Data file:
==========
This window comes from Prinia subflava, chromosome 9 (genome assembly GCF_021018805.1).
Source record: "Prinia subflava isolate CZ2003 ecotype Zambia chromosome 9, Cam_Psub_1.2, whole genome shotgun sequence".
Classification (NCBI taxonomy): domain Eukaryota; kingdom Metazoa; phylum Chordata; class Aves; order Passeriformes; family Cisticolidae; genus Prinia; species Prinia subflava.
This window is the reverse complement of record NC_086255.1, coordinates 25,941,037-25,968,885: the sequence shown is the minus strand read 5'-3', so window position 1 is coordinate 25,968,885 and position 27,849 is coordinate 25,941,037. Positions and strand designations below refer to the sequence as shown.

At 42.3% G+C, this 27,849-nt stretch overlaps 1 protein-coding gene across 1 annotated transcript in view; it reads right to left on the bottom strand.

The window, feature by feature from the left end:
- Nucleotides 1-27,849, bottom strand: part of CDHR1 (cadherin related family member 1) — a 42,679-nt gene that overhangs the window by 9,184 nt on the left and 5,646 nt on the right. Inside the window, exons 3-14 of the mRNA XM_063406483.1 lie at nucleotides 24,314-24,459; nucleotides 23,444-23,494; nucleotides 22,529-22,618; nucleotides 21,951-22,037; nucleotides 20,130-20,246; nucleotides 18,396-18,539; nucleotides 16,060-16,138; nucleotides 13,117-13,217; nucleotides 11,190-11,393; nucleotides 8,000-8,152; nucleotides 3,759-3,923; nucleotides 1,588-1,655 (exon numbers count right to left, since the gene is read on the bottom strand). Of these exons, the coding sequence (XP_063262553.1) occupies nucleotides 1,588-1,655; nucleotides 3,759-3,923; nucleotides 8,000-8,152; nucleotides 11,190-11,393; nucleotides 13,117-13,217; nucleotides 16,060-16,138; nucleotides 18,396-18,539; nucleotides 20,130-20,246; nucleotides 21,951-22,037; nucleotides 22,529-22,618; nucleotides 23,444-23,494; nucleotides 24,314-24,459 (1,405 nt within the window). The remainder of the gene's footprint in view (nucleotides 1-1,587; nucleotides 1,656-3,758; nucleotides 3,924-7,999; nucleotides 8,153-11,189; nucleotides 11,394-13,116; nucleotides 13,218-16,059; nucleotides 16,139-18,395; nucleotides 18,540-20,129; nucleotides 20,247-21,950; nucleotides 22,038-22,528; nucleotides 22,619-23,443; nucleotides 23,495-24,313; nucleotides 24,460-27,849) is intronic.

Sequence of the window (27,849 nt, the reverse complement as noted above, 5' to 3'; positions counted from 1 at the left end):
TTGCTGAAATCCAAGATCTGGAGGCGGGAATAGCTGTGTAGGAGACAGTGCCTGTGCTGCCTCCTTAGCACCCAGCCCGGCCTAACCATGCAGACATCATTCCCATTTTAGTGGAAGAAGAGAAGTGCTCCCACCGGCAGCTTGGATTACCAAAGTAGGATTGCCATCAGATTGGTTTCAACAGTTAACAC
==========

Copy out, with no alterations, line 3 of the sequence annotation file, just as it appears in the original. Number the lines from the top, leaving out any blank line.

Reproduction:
Classification (NCBI taxonomy): domain Eukaryota; kingdom Metazoa; phylum Chordata; class Aves; order Passeriformes; family Cisticolidae; genus Prinia; species Prinia subflava.